Durable Goods Orders Fall More Than Expected in January

New orders for manufactured durable goods fell in January, coming in at $276.65B. This is a 6.1% decline from the previous month and more than the expected 4.9% decline. The series is down 0.6% year-over-year (YoY). If we exclude transportation, "core" durable goods were down 0.3% from the previous month and up 1.1% from one year ago.

New orders for manufactured durable goods in January, down three of the last four months, decreased $18.0 billion or 6.1 percent to $276.7 billion, the U.S. Census Bureau announced today. This followed a 0.3 percent December decrease. Excluding transportation, new orders decreased 0.3 percent. Excluding defense, new orders decreased 7.3 percent. Transportation equipment, also down three of the last four months, led the decrease, $17.4 billion or 16.2 percent to $89.8 billion.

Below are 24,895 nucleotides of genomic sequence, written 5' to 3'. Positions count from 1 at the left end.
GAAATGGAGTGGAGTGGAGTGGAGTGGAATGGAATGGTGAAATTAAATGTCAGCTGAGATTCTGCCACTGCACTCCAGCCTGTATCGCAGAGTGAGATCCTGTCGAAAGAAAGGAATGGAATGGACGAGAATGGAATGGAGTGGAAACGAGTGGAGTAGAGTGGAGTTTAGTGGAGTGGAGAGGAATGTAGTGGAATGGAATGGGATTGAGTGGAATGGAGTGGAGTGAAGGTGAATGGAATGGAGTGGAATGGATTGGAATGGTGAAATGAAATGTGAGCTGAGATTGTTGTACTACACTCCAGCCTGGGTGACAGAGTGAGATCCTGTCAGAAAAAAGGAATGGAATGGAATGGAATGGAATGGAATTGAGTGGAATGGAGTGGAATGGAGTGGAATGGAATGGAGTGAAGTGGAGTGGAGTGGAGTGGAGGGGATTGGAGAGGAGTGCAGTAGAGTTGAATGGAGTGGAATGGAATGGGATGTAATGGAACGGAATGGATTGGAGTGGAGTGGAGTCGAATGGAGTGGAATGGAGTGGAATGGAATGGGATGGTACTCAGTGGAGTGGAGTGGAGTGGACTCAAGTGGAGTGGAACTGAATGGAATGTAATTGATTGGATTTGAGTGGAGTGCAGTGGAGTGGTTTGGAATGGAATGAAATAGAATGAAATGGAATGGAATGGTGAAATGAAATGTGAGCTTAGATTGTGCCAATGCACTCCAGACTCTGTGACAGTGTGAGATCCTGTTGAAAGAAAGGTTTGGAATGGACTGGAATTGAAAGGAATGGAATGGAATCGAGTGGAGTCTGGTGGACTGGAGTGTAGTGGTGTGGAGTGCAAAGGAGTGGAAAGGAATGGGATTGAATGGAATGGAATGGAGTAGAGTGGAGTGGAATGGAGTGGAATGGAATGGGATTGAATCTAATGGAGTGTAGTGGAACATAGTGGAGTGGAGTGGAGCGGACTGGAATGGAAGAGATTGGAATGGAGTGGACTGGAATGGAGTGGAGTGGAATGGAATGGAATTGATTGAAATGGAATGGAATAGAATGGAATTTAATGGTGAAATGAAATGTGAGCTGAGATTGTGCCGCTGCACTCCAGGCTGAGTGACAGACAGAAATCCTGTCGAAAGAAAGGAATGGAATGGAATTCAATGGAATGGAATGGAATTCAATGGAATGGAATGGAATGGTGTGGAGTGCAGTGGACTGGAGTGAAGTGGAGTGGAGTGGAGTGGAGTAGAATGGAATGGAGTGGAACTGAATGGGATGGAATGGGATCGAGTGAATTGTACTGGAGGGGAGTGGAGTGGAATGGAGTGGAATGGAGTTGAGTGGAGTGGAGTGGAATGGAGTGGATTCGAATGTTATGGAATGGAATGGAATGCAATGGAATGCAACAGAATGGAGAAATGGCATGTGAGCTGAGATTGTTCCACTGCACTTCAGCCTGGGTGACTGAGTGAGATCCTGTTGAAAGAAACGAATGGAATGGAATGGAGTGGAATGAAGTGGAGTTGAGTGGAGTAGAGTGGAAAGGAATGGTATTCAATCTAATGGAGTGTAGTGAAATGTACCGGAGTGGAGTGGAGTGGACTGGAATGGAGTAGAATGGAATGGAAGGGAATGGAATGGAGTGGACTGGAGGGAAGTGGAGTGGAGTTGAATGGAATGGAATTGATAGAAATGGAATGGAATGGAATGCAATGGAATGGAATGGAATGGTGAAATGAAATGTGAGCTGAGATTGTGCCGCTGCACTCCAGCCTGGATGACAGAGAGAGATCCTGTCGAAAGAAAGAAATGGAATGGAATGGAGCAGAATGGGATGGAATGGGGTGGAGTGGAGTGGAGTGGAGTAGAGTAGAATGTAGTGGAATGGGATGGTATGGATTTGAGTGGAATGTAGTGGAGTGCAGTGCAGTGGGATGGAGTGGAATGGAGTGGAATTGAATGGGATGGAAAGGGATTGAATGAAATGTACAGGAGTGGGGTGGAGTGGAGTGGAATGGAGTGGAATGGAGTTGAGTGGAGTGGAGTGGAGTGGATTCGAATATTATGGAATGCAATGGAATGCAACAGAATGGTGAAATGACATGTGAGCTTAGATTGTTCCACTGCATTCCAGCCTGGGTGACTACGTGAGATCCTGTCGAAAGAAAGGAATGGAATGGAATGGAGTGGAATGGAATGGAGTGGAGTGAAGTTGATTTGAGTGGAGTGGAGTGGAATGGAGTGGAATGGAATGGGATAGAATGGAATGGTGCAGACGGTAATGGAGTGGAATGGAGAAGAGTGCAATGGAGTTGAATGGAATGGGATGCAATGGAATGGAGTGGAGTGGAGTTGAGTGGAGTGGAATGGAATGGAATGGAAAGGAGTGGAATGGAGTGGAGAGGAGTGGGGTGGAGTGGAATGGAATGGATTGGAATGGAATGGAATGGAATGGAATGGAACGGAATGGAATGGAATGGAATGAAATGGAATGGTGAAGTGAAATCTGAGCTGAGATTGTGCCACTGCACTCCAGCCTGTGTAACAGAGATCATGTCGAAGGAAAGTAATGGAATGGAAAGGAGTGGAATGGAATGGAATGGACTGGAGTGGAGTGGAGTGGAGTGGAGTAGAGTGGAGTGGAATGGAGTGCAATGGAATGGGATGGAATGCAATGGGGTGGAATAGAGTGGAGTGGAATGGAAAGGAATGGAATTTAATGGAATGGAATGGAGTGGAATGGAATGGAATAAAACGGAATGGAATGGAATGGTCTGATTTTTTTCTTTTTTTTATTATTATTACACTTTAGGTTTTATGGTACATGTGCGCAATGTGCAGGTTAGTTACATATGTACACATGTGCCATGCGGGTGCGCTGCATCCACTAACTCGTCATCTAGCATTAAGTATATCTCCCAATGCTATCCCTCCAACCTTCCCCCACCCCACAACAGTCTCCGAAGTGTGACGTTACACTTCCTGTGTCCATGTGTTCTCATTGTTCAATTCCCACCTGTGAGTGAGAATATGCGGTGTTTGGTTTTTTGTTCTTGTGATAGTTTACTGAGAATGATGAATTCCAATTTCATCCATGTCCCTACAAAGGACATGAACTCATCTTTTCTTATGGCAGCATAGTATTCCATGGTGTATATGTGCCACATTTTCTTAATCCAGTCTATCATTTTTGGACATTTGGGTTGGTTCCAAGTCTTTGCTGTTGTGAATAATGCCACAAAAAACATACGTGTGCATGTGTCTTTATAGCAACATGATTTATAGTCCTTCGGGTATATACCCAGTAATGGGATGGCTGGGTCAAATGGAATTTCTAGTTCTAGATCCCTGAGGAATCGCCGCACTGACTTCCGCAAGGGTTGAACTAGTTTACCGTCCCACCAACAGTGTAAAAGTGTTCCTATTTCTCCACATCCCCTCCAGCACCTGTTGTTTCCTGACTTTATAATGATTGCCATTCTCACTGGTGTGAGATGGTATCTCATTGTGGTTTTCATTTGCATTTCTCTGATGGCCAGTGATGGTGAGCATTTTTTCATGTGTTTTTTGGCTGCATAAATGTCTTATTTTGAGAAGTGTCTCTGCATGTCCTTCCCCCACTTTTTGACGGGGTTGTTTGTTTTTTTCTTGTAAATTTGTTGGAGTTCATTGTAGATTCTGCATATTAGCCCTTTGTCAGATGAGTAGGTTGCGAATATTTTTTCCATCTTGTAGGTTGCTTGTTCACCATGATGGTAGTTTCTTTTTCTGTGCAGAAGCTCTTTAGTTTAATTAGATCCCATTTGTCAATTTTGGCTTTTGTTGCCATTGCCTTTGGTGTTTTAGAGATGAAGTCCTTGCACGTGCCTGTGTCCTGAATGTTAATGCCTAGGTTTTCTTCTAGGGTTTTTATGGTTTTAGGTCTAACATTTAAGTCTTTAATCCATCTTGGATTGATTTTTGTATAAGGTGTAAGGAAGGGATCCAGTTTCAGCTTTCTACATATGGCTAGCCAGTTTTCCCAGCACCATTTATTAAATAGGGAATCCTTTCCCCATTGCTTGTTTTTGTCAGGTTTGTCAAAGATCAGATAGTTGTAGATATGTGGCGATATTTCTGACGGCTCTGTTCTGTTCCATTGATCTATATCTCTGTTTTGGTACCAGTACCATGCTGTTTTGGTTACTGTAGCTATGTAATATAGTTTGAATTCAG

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Durable Goods

Durable goods refers to tangible products that can be stored or inventoried and that have an average life of at least three years. Durable goods are typically expensive and therefore tend to be purchased when there is confidence in the economy. New orders for durable goods are a leading indicator, meaning when purchases increase it typically hints at an improvement to the economy. On the flip side, when the new orders trend down it is indicating a lack of confidence in the economy.